74-year-old man with two artificial knees completes 40-mile cycle for GNAAS

Kerry Noble from Northumberland has two artificial knees, but this hasn’t stopped him from completing a 40-mile cycle challenge in aid of the Great North Air Ambulance Service (GNAAS).

The 74-year-old, from Belford, chose to take on the newly launched GNAAS fundraising event after being inspired by a friend and loyal supporter of the charity in his village.

The ‘Race to the Base’ event, will see fundraisers cover the distance GNAAS’ critical care team fly when returning to the air base from the Royal Victoria Infirmary (RVI) in Newcastle, the North’s main major trauma centre.

Participants can choose to take on the 32-mile challenge from the RVI back to GNAAS’ air base at Teesside International Airport, or the 42 miles from the RVI to their Cumbria base in Langwathby, Penrith.

Originally, Kerry who’s retired, decided to take on the 32-mile challenge, but actually managed 40 miles on his electric push bike!

He said: “I have two artificial knees from parachuting. The only routes on my bike out of my house were the A1 motorway, which is treacherous or lots of hills, but I wouldn’t be defeated so I bought an electric bike.”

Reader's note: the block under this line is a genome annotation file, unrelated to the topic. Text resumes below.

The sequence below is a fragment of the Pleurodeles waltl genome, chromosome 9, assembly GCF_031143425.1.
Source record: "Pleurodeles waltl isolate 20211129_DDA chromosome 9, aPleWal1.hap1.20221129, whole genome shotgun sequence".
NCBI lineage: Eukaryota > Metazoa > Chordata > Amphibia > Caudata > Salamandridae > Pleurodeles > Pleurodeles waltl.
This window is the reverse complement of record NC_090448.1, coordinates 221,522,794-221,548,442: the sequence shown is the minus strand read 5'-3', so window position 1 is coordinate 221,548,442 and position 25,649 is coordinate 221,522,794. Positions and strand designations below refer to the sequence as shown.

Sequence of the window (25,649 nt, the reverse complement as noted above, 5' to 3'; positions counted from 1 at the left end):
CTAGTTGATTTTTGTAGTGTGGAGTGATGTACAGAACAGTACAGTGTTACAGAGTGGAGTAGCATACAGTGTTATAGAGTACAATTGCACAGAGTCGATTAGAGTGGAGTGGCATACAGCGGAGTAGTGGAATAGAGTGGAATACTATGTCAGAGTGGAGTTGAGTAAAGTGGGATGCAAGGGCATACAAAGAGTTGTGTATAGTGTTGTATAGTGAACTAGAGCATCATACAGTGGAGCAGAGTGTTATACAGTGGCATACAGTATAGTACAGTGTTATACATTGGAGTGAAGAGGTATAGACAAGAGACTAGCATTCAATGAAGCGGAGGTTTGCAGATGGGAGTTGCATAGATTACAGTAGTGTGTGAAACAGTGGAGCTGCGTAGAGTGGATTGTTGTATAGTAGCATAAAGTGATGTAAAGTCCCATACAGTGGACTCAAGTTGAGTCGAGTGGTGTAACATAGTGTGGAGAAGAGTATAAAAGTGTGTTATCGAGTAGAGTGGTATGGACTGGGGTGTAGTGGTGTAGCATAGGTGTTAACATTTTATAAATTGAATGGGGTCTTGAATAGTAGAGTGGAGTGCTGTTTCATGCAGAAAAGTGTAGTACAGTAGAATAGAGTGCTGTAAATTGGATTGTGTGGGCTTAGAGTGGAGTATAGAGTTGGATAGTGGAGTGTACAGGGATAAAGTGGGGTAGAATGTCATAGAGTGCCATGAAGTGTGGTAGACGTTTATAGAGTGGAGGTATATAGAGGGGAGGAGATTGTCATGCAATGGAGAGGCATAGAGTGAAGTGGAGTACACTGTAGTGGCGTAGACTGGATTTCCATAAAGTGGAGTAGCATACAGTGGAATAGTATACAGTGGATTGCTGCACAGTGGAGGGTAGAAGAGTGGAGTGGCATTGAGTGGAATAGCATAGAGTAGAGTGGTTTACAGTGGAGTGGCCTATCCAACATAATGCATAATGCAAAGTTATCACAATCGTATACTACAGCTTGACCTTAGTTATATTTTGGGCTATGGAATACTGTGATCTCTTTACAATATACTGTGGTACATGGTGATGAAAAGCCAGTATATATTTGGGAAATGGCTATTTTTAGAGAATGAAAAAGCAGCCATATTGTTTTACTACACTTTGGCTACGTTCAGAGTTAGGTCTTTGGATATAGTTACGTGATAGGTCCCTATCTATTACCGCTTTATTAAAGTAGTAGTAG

“My bum was numb by the end; I couldn’t have done it without the bike helping me along, but I still had to put the work in.”

When asked what his motivations were for taking on the challenge, Kerry said: “Denise Morrison, a lady in my village, has been fundraising for GNAAS since 2008.

“Before COVID-19, the total raised was £31,000. I wanted to be part of the fundraising, but lockdown stopped all that and then I heard about this new challenge.”

Born in Whitley Bay, Kerry spent time travelling before opening an outdoor centre in Belford in 1974 which he ran for 20 years. He then went on to become a chief parachute instructor. He said: “I have always worked at outdoor centres, so I have always had a lot of dealings with GNAAS and the air ambulance.

“We will continue to do what we can in our village to raise money for them.”

Jamie Walsh, paramedic and training manager at GNAAS said: “The Race to the Base challenge is an opportunity to stay healthy and active while raising funds for a great cause.

“This fundraising event will help to ensure our service carries on and is available to help those in need.”

By taking on this challenge, fundraisers will ensure that GNAAS can continue to cover the distance and save lives across the region.

Are you ready to ‘Race to the Base’?

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